At Barron’s, Randall W Forsyth explains that “war” spending in the battle to fight the effects of the coronavirus could spark higher inflation. He writes:
Wartime finances that balloon budget deficits and that are covered by money-printing have proved inflationary throughout history.
At the same time, globalization—already in retreat in the trade wars—will be curtailed further, as supply chains are relocated to avoid crossing borders, rather than to maximize comparative advantage. That will raise the cost of internationally traded goods at a time when prices of services already are moving higher.
While the coronavirus pandemic might seem to be an odd time to be thinking about inflation, writes Julian Brigden of Macro Intelligence 2 Partners, he sees the crisis accelerating the “generational inflection point” in macroeconomics. “But we are now entering an era of monetarily financed fiscal policy, just as the trend to de-globalization accelerates. This is going to be very inflationary,” he writes.
Similarly, Mathieu Savary of the Bank Credit Analyst contends that “Covid-19 has generated an inflationary shock in the medium term.” In addition to the wartime-style budget responses, funneling cash from central banks directly to consumers will be more inflationary than the quantitative-easing programs undertaken to respond to the financial crisis, he argues.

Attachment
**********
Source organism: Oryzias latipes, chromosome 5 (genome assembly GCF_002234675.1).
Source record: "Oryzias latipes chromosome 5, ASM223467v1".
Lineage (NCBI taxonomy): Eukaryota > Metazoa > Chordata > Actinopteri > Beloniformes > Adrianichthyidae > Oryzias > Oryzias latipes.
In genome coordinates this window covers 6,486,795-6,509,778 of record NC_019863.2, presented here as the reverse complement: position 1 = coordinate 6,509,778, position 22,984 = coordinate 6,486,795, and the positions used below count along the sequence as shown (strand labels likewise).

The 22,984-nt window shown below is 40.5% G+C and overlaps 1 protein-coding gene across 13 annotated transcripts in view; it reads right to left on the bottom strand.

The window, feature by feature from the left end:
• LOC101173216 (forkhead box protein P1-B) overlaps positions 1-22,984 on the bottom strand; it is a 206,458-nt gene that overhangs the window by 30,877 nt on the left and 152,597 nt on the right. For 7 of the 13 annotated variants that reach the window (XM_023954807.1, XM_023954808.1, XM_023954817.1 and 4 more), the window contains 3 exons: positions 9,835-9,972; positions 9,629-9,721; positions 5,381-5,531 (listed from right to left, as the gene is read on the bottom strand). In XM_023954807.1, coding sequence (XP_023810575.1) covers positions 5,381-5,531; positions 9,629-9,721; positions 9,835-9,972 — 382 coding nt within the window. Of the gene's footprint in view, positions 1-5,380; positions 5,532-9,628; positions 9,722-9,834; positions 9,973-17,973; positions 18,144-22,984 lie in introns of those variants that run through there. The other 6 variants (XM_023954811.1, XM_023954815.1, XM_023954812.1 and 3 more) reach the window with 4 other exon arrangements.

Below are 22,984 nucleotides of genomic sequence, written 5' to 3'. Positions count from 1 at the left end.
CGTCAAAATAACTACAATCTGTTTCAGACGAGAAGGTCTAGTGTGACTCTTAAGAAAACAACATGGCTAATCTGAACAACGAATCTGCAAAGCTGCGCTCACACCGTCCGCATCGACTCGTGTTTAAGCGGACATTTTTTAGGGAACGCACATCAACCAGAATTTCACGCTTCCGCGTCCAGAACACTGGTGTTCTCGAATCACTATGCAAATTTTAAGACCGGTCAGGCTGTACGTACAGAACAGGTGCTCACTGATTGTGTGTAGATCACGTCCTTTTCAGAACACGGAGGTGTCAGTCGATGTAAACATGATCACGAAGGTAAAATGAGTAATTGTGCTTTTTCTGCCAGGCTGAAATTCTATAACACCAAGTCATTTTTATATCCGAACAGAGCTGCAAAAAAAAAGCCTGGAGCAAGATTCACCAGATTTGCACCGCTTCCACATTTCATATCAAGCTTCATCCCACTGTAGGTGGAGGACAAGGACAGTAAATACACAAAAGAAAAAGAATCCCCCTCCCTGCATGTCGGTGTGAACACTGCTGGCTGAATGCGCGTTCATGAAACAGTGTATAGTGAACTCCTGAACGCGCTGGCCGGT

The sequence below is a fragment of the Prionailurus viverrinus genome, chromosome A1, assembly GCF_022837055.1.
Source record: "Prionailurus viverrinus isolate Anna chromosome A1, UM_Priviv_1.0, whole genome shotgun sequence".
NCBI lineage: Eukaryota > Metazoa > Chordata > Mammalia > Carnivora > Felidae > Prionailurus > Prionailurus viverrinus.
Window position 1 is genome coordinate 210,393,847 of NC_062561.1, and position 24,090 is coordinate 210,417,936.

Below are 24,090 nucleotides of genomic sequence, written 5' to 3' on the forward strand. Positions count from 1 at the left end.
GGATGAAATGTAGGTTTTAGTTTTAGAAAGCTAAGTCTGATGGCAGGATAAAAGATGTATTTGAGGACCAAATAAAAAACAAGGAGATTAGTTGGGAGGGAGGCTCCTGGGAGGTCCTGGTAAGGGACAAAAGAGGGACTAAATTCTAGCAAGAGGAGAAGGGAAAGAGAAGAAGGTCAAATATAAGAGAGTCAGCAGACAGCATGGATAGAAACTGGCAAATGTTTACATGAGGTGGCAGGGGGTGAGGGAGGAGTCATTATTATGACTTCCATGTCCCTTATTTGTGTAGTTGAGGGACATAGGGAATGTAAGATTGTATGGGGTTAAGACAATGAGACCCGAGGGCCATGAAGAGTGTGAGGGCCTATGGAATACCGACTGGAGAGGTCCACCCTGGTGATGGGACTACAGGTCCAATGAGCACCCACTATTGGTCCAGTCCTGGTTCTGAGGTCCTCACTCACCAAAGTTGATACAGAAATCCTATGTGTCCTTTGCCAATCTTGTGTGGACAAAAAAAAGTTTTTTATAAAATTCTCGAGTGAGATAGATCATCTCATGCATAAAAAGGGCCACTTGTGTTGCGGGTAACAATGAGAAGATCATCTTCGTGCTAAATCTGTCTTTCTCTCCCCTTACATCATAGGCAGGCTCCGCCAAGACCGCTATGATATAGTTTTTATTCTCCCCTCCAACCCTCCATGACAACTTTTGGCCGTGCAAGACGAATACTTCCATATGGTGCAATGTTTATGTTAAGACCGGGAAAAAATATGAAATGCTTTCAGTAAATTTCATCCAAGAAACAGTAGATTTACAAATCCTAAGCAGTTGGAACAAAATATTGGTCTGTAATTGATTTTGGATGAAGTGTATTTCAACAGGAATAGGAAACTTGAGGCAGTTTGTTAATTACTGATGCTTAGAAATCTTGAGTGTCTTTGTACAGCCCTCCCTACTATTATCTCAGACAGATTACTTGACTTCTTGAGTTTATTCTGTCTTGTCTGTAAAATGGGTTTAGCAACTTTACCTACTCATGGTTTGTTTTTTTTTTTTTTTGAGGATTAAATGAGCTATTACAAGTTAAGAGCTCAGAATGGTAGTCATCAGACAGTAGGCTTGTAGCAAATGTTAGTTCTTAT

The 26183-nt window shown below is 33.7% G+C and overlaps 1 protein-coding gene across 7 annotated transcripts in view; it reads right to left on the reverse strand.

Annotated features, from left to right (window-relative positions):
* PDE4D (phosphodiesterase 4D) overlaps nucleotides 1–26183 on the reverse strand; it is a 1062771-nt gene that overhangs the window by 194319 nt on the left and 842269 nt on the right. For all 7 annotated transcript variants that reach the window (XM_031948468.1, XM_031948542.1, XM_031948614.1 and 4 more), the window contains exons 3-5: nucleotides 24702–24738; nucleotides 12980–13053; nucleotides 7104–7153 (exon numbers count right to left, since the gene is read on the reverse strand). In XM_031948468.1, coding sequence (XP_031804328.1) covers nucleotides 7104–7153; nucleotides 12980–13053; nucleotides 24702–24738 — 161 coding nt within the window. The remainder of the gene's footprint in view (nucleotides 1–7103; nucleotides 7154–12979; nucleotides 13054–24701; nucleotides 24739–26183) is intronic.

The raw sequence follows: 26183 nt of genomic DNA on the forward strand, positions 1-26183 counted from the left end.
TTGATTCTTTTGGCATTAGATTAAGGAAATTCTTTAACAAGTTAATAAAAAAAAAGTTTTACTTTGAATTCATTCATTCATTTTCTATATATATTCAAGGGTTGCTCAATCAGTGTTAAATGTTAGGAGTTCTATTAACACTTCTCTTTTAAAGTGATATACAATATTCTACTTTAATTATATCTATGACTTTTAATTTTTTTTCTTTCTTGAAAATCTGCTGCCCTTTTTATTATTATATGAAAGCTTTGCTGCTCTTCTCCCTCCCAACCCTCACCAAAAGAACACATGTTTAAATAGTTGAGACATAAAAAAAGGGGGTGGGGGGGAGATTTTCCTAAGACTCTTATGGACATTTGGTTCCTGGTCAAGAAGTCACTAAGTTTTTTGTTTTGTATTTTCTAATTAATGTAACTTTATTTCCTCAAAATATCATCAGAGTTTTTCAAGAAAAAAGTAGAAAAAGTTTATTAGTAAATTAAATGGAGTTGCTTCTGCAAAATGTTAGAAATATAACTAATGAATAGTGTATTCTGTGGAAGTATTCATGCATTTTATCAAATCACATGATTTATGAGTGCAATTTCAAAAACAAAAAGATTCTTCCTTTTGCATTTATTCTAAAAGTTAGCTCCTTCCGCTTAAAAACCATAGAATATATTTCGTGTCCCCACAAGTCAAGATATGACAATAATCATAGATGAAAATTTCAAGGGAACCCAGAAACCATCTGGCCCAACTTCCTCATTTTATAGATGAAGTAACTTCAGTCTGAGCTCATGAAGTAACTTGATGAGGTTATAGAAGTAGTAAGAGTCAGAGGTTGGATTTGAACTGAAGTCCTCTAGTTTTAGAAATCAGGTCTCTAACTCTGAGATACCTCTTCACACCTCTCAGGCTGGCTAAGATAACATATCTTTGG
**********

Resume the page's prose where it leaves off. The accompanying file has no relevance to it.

The bottom line: Brace for higher inflation. That means eschewing bonds, which Savary says “display rock-bottom real yields, inflation protection, and term premia” (the extra yield for the risk of holding long-term securities). Similarly, Brigden thinks the only refuge for fixed-income investors is in “inflation break-evens” (the difference between the nominal yield on Treasury notes and TIPS, or Treasury inflation-protected securities).
Savary says stocks should outperform bonds, not through superior real returns by equities, but because of poor performance by bonds. Gold has probably begun a new structural bull market, he writes, from higher inflation and lower real interest rates, while “easy fiscal policy and money-printing will devalue currencies versus hard assets.” Emerging market equities benefit from strong real asset prices, and provide “imbedded inflation protection.”
So don’t worry that the coronavirus crisis will hurt the credit of Uncle Sam. Instead, prepare for a world very different from that of the past four decades, with rising inflation and interest rates.
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